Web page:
When looking at your social channels as indicators of content popularity, gather a blend of your data and your competitor’s data at the keyword and content levels.
Update Existing Content to Reflect Market Shifts
Getting the most SEO value out of your content can be as easy as polishing up some older, relevant content. When you first promoted your content, the environment may have been crowded with similar content, or audiences were engaged in other topics. Trying that content out again is a way to get a quick win and increase your overall rankings without taking the time to create lots of new content.
“Take content assets that were ranking highly at one point and spiff them up a little or take some evergreen content and update it with newly discovered keywords that reflect how people are currently discussing a topic,” suggests Erin.
If you’re tracking your content and keywords by groups, you may find an older piece of content that fits into a current campaign. Refresh that content, or increase its visibility by sharing it as a different type of content or on different channels. Look at evergreen content that exists as a blog post and create a SlideShare or video. Consider grouping similar content and creating a white paper or ebook.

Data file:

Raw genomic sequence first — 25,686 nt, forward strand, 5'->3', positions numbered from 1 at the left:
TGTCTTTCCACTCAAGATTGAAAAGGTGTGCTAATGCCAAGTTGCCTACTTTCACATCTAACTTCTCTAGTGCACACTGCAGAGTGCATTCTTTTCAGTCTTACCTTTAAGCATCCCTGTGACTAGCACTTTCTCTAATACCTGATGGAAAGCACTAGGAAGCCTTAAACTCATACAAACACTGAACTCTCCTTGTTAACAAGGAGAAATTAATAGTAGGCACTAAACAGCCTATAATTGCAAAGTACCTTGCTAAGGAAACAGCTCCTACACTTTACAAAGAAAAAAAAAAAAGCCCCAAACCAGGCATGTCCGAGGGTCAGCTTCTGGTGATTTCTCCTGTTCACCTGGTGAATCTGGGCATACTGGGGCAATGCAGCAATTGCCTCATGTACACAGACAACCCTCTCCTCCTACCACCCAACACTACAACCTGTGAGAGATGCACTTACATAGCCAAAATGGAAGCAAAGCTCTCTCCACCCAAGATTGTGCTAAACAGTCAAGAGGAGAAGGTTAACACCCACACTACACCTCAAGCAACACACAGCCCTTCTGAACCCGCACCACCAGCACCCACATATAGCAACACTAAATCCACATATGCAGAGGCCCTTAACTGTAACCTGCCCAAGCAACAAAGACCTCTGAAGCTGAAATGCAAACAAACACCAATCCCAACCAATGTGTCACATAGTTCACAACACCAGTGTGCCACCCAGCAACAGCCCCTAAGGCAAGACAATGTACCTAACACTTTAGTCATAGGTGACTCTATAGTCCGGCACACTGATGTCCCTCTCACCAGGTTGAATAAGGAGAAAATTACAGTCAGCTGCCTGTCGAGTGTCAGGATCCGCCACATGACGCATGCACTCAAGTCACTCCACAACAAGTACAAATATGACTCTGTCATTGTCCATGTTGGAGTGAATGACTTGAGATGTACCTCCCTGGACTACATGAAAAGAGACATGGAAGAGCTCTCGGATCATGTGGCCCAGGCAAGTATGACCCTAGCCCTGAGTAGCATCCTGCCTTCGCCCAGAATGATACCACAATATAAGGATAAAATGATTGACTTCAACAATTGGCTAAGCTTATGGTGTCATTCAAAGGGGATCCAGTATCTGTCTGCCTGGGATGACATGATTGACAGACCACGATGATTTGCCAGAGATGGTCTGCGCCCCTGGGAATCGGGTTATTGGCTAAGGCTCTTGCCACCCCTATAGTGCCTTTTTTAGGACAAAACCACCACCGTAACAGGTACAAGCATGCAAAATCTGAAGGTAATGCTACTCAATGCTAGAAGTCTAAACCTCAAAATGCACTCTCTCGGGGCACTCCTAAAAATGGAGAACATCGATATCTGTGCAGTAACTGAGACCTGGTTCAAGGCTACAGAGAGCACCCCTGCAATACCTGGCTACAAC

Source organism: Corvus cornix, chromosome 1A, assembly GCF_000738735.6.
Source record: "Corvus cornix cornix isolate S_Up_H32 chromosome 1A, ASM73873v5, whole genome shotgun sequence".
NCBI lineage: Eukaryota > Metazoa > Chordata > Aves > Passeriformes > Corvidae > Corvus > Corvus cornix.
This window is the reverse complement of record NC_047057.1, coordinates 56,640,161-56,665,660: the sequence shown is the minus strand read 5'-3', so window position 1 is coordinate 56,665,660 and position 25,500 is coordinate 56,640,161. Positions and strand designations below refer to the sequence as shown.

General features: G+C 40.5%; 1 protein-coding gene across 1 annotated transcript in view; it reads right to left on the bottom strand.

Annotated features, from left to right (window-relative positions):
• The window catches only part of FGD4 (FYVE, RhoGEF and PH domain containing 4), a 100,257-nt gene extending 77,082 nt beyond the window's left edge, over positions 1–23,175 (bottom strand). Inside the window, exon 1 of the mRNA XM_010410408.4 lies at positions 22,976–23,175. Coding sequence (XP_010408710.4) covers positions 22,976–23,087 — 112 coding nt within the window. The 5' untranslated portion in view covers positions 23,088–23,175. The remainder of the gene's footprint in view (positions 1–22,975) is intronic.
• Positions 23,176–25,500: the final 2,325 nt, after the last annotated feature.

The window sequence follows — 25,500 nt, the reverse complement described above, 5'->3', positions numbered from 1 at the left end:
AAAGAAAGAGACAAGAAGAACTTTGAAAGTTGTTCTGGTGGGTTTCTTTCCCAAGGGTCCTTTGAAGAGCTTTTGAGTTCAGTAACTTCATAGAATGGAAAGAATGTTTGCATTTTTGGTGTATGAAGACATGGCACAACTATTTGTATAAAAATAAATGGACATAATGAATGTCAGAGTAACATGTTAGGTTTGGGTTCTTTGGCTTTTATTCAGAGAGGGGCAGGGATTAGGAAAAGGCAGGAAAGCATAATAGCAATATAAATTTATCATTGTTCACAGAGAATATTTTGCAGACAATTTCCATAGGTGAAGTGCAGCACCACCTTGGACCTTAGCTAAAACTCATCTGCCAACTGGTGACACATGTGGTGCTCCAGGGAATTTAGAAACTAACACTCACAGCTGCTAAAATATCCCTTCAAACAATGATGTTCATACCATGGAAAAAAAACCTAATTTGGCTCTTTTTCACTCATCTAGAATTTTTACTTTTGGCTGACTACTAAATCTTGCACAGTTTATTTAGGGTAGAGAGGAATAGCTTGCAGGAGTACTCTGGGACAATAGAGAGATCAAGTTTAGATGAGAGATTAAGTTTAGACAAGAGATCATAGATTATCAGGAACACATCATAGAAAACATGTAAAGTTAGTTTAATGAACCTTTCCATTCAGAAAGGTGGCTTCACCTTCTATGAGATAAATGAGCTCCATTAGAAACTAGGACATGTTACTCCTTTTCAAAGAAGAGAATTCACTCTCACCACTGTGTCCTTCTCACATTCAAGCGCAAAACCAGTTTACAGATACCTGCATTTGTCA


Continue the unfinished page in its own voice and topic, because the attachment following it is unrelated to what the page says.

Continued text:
If you’re going to re-create a piece of evergreen content, refresh it by making sure to include currently relevant keywords to talk about the topic in the same way audiences are talking about it now. Add life to the content by addressing new concerns around the topic and updating any statistics or trends.
Basic SEO You May Have Overlooked
If you’re looking to optimize your efforts and to get the most SEO value from your content, then you’ll want to pay attention to a few basic SEO practices. You may already be doing them, or you’ve done them before and you haven’t done them in a while. Whatever the case, here are some basics for improving your findability in 2016.